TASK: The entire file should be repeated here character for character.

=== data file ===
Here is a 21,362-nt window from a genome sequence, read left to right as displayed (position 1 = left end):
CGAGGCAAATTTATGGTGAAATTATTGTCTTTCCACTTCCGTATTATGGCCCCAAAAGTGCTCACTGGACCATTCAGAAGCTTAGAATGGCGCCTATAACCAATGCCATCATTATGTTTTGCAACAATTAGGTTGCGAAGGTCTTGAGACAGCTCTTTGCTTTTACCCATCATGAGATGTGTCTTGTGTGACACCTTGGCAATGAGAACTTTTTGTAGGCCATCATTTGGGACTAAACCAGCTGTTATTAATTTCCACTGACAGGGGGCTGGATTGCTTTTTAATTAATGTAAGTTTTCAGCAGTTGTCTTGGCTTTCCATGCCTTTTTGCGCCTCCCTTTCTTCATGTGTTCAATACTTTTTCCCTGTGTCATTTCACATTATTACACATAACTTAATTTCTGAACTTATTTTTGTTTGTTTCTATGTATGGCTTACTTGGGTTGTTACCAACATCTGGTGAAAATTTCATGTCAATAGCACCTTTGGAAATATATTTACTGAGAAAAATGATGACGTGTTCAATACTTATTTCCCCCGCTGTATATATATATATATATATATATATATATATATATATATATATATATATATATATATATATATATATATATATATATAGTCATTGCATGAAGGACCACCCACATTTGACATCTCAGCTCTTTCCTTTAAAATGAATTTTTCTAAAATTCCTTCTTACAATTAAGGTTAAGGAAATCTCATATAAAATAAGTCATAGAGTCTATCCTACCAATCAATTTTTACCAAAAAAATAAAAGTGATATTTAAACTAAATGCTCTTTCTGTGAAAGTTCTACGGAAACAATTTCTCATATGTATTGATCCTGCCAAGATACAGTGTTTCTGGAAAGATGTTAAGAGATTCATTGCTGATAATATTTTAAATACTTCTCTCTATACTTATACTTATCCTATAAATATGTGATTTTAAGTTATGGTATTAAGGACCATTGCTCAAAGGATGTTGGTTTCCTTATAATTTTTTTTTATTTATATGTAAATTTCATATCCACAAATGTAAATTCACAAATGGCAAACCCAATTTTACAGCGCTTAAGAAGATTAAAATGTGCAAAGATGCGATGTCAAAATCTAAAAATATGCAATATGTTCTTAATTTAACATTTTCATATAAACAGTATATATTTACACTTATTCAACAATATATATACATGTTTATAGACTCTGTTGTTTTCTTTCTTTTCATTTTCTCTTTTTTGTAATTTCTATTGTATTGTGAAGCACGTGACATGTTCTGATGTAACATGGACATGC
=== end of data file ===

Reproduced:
Here is a 21,362-nt window from a genome sequence, read left to right as displayed (position 1 = left end):
CGAGGCAAATTTATGGTGAAATTATTGTCTTTCCACTTCCGTATTATGGCCCCAAAAGTGCTCACTGGACCATTCAGAAGCTTAGAATGGCGCCTATAACCAATGCCATCATTATGTTTTGCAACAATTAGGTTGCGAAGGTCTTGAGACAGCTCTTTGCTTTTACCCATCATGAGATGTGTCTTGTGTGACACCTTGGCAATGAGAACTTTTTGTAGGCCATCATTTGGGACTAAACCAGCTGTTATTAATTTCCACTGACAGGGGGCTGGATTGCTTTTTAATTAATGTAAGTTTTCAGCAGTTGTCTTGGCTTTCCATGCCTTTTTGCGCCTCCCTTTCTTCATGTGTTCAATACTTTTTCCCTGTGTCATTTCACATTATTACACATAACTTAATTTCTGAACTTATTTTTGTTTGTTTCTATGTATGGCTTACTTGGGTTGTTACCAACATCTGGTGAAAATTTCATGTCAATAGCACCTTTGGAAATATATTTACTGAGAAAAATGATGACGTGTTCAATACTTATTTCCCCCGCTGTATATATATATATATATATATATATATATATATATATATATATATATATATATATATATATATATATATATATATATAGTCATTGCATGAAGGACCACCCACATTTGACATCTCAGCTCTTTCCTTTAAAATGAATTTTTCTAAAATTCCTTCTTACAATTAAGGTTAAGGAAATCTCATATAAAATAAGTCATAGAGTCTATCCTACCAATCAATTTTTACCAAAAAAATAAAAGTGATATTTAAACTAAATGCTCTTTCTGTGAAAGTTCTACGGAAACAATTTCTCATATGTATTGATCCTGCCAAGATACAGTGTTTCTGGAAAGATGTTAAGAGATTCATTGCTGATAATATTTTAAATACTTCTCTCTATACTTATACTTATCCTATAAATATGTGATTTTAAGTTATGGTATTAAGGACCATTGCTCAAAGGATGTTGGTTTCCTTATAATTTTTTTTTATTTATATGTAAATTTCATATCCACAAATGTAAATTCACAAATGGCAAACCCAATTTTACAGCGCTTAAGAAGATTAAAATGTGCAAAGATGCGATGTCAAAATCTAAAAATATGCAATATGTTCTTAATTTAACATTTTCATATAAACAGTATATATTTACACTTATTCAACAATATATATACATGTTTATAGACTCTGTTGTTTTCTTTCTTTTCATTTTCTCTTTTTTGTAATTTCTATTGTATTGTGAAGCACGTGACATGTTCTGATGTAACATGGACATGC